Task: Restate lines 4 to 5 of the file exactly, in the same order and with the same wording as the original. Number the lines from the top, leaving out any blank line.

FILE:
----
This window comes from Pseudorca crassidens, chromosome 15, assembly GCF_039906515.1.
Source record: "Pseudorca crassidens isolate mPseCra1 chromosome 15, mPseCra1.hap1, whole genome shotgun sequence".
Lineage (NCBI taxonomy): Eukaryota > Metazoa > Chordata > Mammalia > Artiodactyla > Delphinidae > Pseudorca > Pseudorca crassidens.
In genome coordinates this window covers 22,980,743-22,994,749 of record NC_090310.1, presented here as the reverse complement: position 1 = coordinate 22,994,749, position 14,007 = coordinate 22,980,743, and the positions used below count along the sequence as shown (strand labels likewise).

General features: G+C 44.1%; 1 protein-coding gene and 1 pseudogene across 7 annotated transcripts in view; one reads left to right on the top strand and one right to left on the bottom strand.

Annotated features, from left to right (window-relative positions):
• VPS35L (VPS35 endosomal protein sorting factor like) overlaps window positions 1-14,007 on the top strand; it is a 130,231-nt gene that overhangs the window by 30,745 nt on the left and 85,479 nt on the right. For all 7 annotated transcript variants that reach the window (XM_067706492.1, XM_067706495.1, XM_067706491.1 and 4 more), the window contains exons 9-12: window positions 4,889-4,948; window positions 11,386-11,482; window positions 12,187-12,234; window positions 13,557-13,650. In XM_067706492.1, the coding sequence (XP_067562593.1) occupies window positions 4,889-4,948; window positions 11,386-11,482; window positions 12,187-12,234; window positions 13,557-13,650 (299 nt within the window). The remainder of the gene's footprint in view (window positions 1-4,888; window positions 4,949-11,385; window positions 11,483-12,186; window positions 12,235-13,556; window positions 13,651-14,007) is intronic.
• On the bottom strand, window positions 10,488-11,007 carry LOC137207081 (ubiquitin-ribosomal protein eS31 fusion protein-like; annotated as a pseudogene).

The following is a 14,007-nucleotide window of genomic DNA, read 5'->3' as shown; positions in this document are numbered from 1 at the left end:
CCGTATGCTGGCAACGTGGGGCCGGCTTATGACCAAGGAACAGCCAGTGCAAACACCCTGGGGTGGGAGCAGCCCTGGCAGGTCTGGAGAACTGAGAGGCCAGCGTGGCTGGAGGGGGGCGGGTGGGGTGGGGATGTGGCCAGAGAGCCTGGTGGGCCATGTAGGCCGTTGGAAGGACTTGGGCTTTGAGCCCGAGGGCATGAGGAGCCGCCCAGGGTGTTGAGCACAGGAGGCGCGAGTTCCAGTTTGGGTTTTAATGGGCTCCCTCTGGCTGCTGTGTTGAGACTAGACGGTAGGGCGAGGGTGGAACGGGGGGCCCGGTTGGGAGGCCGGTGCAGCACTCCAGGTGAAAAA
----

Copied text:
In genome coordinates this window covers 22,980,743-22,994,749 of record NC_090310.1, presented here as the reverse complement: position 1 = coordinate 22,994,749, position 14,007 = coordinate 22,980,743, and the positions used below count along the sequence as shown (strand labels likewise).

General features: G+C 44.1%; 1 protein-coding gene and 1 pseudogene across 7 annotated transcripts in view; one reads left to right on the top strand and one right to left on the bottom strand.